Panel advances bill for university independence

SALEM, Ore. (AP) - A legislative panel voted Thursday to send the full Legislature a bill allowing some Oregon universities to create their own governing boards and increase their independence from the statewide university system.

The draft legislation was adopted unanimously by the Special Committee on University Governance, a panel created earlier this year following a strong push by the University of Oregon and Portland State University.

Administrators at UO and PSU say independent boards would help them raise more money and better manage their affairs in an era of diminished state funding. The presidents of other universities have been more skeptical.

The full Legislature will take up the draft legislation next year and could adopt it, change it or throw it out.

"I'm very, very optimistic this will pass," said Sen. Mark Hass, a Beaverton Democrat who was co-chairman of the legislative panel.

The draft legislation allows UO and PSU to create their own boards and allows other universities to do so if they can show they're capable and have support of the university community.

The panel couldn't agree on the makeup of the board, which will be left to the Legislature to figure out. The panel did agree that the university president would serve as a non-voting member and that the board would include one member of the statewide Board of Higher Education.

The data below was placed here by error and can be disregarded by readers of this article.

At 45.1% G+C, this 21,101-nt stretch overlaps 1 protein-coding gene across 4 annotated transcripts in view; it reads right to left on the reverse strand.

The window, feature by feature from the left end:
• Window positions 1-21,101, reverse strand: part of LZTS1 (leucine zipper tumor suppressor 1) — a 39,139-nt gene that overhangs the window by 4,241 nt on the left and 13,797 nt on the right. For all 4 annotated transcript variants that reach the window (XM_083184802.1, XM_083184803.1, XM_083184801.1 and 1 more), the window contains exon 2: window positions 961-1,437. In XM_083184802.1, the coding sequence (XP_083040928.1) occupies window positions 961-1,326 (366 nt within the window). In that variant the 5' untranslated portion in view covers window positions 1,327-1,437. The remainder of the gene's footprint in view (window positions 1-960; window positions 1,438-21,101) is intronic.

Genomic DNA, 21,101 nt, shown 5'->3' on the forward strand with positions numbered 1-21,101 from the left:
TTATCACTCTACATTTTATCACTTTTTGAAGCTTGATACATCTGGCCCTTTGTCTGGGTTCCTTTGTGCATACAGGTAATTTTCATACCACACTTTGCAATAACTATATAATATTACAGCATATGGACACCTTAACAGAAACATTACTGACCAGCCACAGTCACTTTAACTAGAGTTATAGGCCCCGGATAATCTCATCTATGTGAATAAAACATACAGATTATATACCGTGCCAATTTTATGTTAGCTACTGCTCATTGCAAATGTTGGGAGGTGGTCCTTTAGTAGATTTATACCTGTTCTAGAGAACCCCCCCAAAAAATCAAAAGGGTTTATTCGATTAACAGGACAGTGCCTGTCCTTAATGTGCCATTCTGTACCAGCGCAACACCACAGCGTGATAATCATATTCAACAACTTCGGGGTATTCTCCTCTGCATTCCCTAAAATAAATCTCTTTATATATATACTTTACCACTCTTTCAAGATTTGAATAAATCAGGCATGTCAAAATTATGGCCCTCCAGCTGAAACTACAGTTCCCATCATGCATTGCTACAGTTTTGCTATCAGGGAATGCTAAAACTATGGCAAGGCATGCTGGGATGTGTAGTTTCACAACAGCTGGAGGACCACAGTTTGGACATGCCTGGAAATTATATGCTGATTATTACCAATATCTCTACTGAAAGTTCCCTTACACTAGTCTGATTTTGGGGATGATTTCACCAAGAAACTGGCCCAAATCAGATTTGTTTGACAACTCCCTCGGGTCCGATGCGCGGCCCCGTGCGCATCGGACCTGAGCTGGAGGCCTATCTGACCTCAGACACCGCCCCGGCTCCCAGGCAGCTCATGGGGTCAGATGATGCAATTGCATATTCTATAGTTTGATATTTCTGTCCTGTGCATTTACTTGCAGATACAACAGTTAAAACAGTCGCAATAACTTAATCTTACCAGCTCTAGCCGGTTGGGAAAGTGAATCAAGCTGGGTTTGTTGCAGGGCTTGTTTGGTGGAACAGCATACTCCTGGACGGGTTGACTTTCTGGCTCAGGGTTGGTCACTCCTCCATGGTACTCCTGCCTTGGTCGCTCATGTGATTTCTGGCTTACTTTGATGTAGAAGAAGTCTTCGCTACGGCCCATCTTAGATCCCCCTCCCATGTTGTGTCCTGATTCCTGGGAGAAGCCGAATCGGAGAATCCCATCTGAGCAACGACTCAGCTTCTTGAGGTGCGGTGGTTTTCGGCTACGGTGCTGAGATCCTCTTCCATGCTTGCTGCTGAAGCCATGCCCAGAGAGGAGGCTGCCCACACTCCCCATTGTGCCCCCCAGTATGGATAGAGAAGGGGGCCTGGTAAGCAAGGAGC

Independent boards would have authority to hire and fire university presidents and to extend their contracts, although the appointment of a new president would have to be approved by a majority of the statewide board. The board also would have limited authority to set tuition and take on debt in the form of revenue bonds.

"I think we accomplished what we hoped to when we set out on this path," said Rep. Mark Johnson, a Hood River Republican who served on the special committee.

Copyright 2012 The Associated Press.